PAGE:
Husband Mark's immediate response to this decision was "Good. It will give conservative groups more issues to devote their time and money against." He then noted that it signaled that courts still aren't significantly cowed by Iowa's 2010 anti-retention campaign that knocked out three of the Supreme Court justices who upheld the Varnum v. Brien case and signaled the end of Iowa's DOMA law.
It wouldn't surprise me if Arkansas' social conservatives tried once again to creatively ban gay couples from foster parenting and adopting. Frankly, I don't understand why they keep it up. How many times can you keep getting knocked down before you move on? Also, there are thousands of kids nationwide needing foster and pre-adoptive home. Are there that many foster and pre-adoptive parents in Arkansas that they can eagerly shut the door on a whole class of potential applicants? If a particular couple isn't safe, they either won't pass their initial home study or they'll likely get washed out during their first couple years -- assuming the state adequately supports the social workers who oversee those families.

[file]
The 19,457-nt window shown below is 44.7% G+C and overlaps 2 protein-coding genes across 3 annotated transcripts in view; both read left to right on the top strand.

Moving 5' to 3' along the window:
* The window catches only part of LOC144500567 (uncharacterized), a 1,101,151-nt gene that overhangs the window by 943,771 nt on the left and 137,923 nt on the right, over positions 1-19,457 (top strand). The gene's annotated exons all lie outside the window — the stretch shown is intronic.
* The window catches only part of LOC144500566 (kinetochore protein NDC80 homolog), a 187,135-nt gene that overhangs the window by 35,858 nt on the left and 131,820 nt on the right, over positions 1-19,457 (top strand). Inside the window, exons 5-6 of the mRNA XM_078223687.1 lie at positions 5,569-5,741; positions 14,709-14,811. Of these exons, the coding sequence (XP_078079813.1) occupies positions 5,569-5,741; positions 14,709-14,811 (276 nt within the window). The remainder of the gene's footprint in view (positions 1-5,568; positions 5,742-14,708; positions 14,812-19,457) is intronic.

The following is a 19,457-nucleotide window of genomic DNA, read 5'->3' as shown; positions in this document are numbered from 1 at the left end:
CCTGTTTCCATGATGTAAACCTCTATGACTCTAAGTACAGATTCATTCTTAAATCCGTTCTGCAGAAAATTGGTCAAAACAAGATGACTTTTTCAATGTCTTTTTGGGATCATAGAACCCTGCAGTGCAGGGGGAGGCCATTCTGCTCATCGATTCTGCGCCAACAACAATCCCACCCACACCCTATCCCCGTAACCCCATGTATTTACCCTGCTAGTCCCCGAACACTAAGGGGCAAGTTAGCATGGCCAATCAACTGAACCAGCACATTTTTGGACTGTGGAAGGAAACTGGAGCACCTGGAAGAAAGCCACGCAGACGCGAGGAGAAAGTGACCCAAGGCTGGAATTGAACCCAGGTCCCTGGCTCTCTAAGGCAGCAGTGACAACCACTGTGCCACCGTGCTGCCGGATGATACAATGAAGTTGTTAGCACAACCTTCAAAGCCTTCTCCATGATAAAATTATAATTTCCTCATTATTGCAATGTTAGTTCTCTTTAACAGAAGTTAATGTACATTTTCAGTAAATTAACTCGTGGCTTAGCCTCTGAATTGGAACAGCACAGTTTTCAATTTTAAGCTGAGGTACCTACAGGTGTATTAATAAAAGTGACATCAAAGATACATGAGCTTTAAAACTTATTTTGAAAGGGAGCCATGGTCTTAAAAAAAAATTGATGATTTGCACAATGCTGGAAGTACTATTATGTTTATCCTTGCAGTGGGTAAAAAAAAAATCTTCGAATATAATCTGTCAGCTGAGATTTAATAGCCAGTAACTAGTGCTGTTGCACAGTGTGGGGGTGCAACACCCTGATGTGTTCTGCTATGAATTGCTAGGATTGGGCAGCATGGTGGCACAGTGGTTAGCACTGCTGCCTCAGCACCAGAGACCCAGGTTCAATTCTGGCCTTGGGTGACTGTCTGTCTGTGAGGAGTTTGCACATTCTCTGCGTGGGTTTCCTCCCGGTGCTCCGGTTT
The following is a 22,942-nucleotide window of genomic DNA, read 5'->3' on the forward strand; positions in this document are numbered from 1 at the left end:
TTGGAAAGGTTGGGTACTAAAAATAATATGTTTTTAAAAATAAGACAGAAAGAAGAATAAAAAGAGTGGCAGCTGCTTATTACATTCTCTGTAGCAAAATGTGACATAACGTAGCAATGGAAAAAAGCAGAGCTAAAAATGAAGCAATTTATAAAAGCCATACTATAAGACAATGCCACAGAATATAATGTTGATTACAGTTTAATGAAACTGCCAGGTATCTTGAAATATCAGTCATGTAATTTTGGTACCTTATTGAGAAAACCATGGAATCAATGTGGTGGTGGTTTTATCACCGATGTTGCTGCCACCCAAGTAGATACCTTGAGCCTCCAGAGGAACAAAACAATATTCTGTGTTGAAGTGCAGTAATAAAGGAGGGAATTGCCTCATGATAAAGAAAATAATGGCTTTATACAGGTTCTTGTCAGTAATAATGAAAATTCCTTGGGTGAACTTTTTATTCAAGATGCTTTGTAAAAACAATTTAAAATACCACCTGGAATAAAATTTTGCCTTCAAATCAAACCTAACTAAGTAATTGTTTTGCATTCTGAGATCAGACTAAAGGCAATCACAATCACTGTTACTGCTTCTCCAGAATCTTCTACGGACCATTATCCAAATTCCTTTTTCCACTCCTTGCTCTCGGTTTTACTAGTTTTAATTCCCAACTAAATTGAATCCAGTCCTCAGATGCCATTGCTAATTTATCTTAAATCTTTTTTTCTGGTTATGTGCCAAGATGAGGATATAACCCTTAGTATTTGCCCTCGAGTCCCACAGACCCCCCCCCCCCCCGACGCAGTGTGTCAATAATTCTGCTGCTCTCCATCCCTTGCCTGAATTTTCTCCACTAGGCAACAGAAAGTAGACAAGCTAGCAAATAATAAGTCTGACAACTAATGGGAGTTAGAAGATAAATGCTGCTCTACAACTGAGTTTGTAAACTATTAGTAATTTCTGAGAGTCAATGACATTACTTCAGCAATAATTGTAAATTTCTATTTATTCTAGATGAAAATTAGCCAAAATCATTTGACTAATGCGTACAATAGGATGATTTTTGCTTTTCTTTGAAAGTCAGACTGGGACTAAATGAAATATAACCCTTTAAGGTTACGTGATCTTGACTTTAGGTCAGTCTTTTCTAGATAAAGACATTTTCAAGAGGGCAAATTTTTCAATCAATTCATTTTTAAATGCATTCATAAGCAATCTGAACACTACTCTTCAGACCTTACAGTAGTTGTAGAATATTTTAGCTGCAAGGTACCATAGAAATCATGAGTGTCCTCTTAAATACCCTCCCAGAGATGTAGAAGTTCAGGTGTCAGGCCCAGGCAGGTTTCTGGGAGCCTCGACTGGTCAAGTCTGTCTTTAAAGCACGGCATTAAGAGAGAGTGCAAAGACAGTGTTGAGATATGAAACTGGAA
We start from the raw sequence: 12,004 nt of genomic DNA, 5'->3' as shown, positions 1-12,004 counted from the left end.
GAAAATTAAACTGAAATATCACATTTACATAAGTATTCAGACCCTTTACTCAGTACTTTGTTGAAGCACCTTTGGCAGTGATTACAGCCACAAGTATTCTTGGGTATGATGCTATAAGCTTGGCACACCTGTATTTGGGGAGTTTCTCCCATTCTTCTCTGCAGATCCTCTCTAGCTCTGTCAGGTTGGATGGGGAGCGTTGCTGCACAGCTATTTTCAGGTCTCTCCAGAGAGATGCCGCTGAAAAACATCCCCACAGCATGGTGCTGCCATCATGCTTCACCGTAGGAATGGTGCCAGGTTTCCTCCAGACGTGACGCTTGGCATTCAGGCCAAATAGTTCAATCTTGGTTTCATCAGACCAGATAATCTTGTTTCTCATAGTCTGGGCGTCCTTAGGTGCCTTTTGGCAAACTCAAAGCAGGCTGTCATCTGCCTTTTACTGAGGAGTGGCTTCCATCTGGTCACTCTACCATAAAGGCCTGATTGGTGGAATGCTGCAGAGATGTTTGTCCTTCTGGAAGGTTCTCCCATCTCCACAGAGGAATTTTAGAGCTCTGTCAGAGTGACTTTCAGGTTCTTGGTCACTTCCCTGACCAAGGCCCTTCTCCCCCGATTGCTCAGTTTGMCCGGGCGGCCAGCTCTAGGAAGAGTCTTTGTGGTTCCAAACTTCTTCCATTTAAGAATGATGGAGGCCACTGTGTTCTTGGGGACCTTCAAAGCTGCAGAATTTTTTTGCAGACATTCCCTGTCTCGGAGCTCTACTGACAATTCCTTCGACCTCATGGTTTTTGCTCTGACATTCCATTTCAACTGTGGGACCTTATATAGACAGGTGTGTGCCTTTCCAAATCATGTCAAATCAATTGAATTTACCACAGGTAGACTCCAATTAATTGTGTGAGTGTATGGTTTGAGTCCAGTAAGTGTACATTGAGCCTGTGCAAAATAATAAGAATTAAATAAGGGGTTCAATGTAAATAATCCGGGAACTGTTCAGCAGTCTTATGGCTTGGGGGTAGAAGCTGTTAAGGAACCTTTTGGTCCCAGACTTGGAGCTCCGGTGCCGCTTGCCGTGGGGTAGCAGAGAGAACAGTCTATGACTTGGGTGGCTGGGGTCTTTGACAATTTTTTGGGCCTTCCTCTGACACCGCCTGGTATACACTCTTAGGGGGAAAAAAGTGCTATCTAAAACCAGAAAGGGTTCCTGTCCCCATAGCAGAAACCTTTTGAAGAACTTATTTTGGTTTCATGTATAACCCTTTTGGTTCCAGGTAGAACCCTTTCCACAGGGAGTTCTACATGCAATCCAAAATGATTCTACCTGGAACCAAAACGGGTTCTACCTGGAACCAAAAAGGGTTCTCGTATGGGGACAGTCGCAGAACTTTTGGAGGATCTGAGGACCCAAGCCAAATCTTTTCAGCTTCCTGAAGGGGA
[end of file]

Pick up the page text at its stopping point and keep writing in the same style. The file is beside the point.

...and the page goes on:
Anyway, I passed on the following message to every legislator that session: Iowa is already short on foster families. Instead of getting rid of effective foster parents who are currently stepping up to the plate, put your time and energy into recruiting new foster parents who ascribe to your values so that placement workers have more homes to choose from instead of less.
This country needs more foster families, not fewer foster families. If the citizens of Arkansas are upset with this Supreme Court decision, I hope that they spend less time attacking gays and lesbians and more time signing up to become foster parents for the needy children of their state.